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Author: Laurence Godin

In this article, I argue that care is a useful tool to think about consumption as embedded in social relations within and outside the market, and draw the consequences for moving towards sustainable lifestyles. To do so, I engage in a review of the literature that brings together consumption and care in its various forms. I review three main bodies of work: the literature on consumption that links care to consumer behaviour and consumption practices; the work addressing the commodifications of care and how it feeds in the neoliberal organisation of society; and the literature on climate change and the development of sustainable lifestyles. I close with a reflection on some lessons of care for academic researchers studying sustainability, consumption and a transition towards more sustainable and just societies.

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Laurence Godin’s () piece is a very welcome and commendable attempt to provide a broader synthetisation of the current literature on care and consumption, and to generate some critical insights for future work in this area. I am drawing on Godin’s article to make some further observations. These are three-fold, pertaining to our current understandings of care, markets and consumption respectively.

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Author: Chizu Sato

This is a commentary on ‘Care and consumption’ (). I offer my commentary to push some of the author’s points a bit further.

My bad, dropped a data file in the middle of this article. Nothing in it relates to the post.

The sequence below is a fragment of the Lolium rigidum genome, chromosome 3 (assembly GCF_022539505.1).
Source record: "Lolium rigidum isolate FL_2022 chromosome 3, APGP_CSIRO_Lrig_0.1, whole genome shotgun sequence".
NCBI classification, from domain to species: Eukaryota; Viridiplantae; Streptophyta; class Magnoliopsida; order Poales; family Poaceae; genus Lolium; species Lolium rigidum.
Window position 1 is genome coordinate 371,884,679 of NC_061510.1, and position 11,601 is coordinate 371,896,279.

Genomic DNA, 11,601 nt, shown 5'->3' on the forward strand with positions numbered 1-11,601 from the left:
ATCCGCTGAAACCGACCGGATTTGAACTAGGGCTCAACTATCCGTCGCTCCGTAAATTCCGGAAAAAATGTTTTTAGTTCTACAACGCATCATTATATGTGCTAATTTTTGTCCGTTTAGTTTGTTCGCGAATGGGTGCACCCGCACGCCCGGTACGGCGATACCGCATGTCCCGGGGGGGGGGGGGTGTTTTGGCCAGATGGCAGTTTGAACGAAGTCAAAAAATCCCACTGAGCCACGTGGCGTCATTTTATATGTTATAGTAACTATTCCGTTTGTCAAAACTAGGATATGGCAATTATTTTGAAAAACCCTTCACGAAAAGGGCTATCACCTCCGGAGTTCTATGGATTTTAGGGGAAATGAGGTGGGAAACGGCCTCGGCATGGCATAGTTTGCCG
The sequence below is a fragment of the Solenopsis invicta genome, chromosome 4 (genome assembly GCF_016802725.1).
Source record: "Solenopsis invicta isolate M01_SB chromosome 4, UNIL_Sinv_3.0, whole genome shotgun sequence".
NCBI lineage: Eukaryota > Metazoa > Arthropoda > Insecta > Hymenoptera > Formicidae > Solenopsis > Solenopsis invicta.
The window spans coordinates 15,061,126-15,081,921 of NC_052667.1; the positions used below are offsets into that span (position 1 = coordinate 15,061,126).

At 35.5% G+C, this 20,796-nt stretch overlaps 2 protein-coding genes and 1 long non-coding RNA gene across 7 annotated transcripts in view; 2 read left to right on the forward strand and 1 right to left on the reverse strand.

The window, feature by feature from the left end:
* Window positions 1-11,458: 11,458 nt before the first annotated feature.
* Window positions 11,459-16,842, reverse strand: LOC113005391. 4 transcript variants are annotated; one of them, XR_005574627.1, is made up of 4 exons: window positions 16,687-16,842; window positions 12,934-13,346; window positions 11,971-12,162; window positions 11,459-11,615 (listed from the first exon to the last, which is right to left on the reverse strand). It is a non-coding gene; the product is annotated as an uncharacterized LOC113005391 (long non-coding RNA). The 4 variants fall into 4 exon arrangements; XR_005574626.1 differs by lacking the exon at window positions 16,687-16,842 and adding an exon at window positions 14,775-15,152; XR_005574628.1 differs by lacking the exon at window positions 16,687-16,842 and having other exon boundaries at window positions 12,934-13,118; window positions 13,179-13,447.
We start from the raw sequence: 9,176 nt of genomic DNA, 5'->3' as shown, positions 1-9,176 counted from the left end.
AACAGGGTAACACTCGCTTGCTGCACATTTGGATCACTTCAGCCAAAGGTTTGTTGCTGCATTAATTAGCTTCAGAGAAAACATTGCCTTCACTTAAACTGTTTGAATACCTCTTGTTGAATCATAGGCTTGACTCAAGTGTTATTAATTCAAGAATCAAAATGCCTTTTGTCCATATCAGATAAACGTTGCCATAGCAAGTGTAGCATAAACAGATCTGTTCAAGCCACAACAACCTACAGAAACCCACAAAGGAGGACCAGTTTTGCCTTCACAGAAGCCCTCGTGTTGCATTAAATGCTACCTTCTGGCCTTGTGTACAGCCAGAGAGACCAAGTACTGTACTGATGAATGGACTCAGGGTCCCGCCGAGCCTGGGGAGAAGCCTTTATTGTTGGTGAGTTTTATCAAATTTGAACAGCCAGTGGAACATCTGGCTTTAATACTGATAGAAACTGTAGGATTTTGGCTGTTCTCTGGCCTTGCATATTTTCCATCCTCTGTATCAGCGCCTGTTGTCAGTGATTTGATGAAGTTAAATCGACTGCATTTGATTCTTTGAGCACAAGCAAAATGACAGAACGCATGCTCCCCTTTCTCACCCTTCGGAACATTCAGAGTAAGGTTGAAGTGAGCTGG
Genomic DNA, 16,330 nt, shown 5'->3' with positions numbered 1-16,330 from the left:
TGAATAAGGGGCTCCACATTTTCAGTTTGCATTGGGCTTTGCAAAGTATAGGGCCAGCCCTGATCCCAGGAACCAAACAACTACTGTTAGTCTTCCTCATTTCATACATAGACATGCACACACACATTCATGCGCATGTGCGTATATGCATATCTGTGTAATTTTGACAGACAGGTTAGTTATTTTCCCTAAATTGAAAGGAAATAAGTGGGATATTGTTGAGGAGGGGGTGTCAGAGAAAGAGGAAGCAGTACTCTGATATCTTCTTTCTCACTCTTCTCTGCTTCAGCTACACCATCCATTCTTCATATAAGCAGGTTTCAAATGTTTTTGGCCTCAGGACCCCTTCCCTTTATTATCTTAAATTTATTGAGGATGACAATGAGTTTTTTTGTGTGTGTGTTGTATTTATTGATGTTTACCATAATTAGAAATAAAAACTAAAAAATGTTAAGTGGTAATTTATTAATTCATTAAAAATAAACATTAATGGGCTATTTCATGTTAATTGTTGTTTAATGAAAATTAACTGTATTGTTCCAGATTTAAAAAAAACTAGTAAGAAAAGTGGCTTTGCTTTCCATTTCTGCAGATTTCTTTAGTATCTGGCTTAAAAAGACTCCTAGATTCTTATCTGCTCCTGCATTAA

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The Independent Review of England’s agri-food systems, commonly known as the National Food Strategy (NFS), was commissioned by the Department for Environment, Food and Rural Affairs (Defra) in 2019. The NFS report, published in two stages in 2020 and 2021, outlines a range of interventions and policy proposals to achieve better agri-food outcomes in terms of public health and environmental sustainability. This commentary focuses on the challenges associated with incorporating a diversity of voices within the NFS’s evidence base. To achieve this, the NFS mobilised a series of public dialogue events to capture lay perspectives. Led by professional facilitators, these events sought to open a deliberative space to explore the workings of agri-food systems, leading to the publication of a public engagement report in late 2021. While diverse views were recorded, the report found ‘a strong appetite for change’ among the participants, eager to address the problems associated with current agri-food systems. In commenting on the dialogue process, we identify three distinct problematics which arise from the NFS’s public engagement strategy. Firstly, we consider the array of subject positions at play in the report. Secondly, we discuss the ‘epistemologies of engagement’, reflecting on the different forms of knowledge that are enrolled through the process of public engagement. Thirdly, we consider the under-acknowledged politics that are at play in these kinds of public engagement exercises and the limits of ‘co-production’ as a methodological principle. We conclude by drawing out the wider (national and international) implications of this particular form of public engagement which aims to incorporate lay perspectives into policy development processes.